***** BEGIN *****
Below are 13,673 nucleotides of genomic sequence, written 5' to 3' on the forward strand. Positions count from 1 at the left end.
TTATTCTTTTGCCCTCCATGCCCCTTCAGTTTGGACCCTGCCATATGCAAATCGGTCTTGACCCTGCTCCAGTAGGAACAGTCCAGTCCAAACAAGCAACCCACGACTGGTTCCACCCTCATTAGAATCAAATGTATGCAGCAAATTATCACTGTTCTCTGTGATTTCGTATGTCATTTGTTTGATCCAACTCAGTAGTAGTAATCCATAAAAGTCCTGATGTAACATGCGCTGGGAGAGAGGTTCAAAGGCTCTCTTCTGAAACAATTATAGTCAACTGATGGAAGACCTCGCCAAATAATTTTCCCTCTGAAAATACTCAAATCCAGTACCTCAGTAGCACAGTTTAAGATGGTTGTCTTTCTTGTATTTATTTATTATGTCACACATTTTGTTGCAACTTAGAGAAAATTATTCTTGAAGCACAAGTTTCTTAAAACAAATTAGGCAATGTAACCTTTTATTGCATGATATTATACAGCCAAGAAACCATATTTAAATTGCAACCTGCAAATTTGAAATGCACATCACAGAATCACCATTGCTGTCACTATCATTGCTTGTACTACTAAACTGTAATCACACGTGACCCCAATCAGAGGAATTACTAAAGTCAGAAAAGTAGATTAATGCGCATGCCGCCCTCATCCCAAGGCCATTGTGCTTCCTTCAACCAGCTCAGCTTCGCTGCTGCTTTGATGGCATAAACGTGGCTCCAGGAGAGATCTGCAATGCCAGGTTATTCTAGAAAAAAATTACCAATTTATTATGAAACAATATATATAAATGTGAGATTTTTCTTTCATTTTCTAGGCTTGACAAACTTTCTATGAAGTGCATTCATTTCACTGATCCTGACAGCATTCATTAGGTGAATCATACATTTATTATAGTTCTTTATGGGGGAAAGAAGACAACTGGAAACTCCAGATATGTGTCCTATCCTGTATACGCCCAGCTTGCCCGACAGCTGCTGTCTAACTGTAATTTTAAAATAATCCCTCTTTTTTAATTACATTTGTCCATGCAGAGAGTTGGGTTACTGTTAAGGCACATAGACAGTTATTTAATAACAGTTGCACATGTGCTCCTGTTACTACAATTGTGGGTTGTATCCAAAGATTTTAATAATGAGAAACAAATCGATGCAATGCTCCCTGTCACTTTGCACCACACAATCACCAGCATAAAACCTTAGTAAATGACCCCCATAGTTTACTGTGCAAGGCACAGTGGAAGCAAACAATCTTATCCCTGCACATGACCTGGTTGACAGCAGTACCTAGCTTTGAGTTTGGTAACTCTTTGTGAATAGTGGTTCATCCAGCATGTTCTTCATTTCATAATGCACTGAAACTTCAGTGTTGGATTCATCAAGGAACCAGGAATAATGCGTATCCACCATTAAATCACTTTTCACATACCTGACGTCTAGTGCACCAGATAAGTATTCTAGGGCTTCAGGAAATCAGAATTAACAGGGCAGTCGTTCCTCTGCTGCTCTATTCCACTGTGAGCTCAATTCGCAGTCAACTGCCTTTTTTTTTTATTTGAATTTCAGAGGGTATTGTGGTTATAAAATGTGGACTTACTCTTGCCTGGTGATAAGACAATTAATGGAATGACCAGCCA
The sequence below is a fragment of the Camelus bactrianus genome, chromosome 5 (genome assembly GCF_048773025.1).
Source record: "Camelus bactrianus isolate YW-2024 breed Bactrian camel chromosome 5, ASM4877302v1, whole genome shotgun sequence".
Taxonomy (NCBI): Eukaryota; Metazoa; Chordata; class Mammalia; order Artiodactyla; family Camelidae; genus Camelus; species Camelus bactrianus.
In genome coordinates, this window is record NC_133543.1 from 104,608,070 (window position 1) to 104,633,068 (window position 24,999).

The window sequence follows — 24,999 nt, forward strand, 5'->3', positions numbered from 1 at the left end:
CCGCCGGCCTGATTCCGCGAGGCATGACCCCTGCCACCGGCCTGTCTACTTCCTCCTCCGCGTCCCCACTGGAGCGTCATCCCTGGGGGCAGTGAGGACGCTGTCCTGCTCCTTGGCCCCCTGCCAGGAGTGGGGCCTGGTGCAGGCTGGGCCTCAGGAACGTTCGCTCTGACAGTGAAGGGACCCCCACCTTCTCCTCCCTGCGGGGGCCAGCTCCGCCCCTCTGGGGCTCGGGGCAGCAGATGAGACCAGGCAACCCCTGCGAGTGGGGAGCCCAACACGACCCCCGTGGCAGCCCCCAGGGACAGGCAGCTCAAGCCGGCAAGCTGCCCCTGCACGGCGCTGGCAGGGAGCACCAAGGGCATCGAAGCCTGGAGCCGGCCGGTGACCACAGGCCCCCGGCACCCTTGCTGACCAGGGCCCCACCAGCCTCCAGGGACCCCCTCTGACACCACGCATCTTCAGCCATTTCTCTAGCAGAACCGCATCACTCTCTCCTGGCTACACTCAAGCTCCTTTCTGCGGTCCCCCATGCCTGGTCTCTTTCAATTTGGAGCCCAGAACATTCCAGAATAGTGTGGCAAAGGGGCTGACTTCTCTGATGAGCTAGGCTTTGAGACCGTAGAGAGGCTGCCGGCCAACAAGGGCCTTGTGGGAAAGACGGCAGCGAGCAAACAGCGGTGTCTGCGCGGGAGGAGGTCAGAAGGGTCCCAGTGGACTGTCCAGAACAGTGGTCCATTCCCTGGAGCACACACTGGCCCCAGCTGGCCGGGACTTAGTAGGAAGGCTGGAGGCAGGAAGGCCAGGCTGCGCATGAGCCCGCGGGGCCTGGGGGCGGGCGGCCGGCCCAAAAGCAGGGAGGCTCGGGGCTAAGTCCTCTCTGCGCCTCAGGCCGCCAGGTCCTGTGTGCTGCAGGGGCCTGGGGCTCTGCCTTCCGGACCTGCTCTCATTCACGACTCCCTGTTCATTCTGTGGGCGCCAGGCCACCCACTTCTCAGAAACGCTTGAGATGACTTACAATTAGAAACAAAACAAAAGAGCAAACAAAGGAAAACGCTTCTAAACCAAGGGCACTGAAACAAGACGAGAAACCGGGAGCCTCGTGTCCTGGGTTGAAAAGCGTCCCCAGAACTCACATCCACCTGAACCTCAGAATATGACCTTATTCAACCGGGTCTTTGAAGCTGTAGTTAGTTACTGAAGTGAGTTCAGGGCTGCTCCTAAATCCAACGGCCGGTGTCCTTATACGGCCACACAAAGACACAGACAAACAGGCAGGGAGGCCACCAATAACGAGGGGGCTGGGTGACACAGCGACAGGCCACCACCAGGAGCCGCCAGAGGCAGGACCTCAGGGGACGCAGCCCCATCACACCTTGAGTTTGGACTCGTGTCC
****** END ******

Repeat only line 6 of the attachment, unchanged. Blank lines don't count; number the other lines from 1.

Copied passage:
In genome coordinates, this window is record NC_133543.1 from 104,608,070 (window position 1) to 104,633,068 (window position 24,999).